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of hope from Eastern


Josephine De Souza:

Lightening my Load A man's health can be judged by which he takes two at a time - pills or stairs. - Joan Welsh (Member, House of Representatives, Maine, USA)

I remember moving into my Tampines three-room fiat 30 years ago. We had just got married, life was wonderful and I recall laughing merrily even as I carried boxes and plastic bags full of my clothes up the stairs. We didn't have lifts on every floor then. We're still here in the same fiat but I'm not the same person. We have four children and I have an extra 20 kilograms on me. I can no longer run up and down the four storeys the way I used to. I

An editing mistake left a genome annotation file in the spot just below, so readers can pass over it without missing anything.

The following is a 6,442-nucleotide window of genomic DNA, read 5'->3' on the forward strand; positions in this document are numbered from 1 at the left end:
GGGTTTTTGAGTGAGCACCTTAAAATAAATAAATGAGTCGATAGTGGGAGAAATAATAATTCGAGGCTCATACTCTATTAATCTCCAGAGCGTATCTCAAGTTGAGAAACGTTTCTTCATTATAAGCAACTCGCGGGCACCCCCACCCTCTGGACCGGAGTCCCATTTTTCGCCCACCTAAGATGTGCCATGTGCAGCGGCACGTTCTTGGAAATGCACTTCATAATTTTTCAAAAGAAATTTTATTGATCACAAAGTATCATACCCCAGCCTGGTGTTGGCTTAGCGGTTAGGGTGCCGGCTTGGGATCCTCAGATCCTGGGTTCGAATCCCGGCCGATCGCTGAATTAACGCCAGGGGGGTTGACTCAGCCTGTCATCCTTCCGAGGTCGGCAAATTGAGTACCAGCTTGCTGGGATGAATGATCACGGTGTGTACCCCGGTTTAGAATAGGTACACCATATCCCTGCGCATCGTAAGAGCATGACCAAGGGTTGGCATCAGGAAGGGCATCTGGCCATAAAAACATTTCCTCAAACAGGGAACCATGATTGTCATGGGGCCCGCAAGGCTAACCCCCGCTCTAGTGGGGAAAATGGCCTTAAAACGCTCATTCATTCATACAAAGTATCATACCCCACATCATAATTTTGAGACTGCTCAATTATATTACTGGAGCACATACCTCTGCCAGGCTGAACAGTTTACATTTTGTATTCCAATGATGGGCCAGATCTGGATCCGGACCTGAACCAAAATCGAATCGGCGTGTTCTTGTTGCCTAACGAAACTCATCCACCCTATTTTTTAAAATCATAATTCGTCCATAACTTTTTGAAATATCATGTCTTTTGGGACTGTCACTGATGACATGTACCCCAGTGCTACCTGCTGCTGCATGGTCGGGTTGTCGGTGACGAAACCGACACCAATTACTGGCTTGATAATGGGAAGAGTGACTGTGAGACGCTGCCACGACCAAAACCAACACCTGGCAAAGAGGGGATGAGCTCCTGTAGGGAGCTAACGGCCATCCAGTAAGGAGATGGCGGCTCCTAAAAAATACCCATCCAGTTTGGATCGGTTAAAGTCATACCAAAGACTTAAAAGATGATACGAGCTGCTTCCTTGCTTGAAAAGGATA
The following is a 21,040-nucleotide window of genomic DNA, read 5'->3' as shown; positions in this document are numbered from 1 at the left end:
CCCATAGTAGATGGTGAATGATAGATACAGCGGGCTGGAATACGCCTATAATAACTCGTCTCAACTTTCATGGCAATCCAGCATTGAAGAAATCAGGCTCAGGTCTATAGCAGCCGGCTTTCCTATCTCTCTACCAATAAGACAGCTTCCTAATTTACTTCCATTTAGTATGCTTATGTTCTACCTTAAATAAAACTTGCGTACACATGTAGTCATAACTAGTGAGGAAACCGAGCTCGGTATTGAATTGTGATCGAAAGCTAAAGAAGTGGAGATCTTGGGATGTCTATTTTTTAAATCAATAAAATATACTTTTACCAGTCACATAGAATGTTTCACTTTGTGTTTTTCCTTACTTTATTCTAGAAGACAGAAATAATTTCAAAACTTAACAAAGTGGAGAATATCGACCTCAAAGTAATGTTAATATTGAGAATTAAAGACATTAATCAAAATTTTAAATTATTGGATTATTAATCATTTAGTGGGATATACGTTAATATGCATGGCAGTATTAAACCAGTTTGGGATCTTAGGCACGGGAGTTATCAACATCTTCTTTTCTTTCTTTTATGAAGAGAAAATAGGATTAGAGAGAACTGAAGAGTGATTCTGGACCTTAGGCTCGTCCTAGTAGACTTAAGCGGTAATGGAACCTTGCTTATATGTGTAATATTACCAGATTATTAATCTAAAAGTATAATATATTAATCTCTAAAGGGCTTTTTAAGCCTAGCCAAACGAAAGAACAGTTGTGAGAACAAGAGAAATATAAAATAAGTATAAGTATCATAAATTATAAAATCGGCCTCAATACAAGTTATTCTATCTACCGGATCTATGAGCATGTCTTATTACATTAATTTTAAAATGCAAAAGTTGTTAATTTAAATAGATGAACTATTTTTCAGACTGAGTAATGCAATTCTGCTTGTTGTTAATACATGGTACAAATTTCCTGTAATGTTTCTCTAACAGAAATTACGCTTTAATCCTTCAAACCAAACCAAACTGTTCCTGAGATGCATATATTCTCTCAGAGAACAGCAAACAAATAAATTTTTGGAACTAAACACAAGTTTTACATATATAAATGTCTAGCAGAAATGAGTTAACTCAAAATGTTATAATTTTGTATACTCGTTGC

I am tired most of the time. My favourite thing used to be cooking for the family. I would turn on the radio to my favourite station and spend hours cooking their favourite dishes like chicken rendang. Nowadays, even the marketing is tiring. I have not cooked for a long time. Recently, my daughter got married. I did not recognise the woman in my daughter's wedding photographs! Is that how I appear to others? Then, my neighbour Madam Cheng gave me a brochure which she had picked up from the community club on something called E C H O , which stands for "Eastern Community Health Outreach". Cheng teaches tai-chi at the East Coast Park and she can climb 10 storeys without panting. She has been trying to get me to join her for years, but I cannot imagine waking up so early to exercise! She told me E C H O is a health-coaching programme for people living in the east. She kept asking me to go for the E C H O health screening with her. Frankly, I am afraid of doctors! And I felt that there was really nothing wrong with me. Isn't it normal for a 53-year-old lady and mother to be a little overweight and feel tired?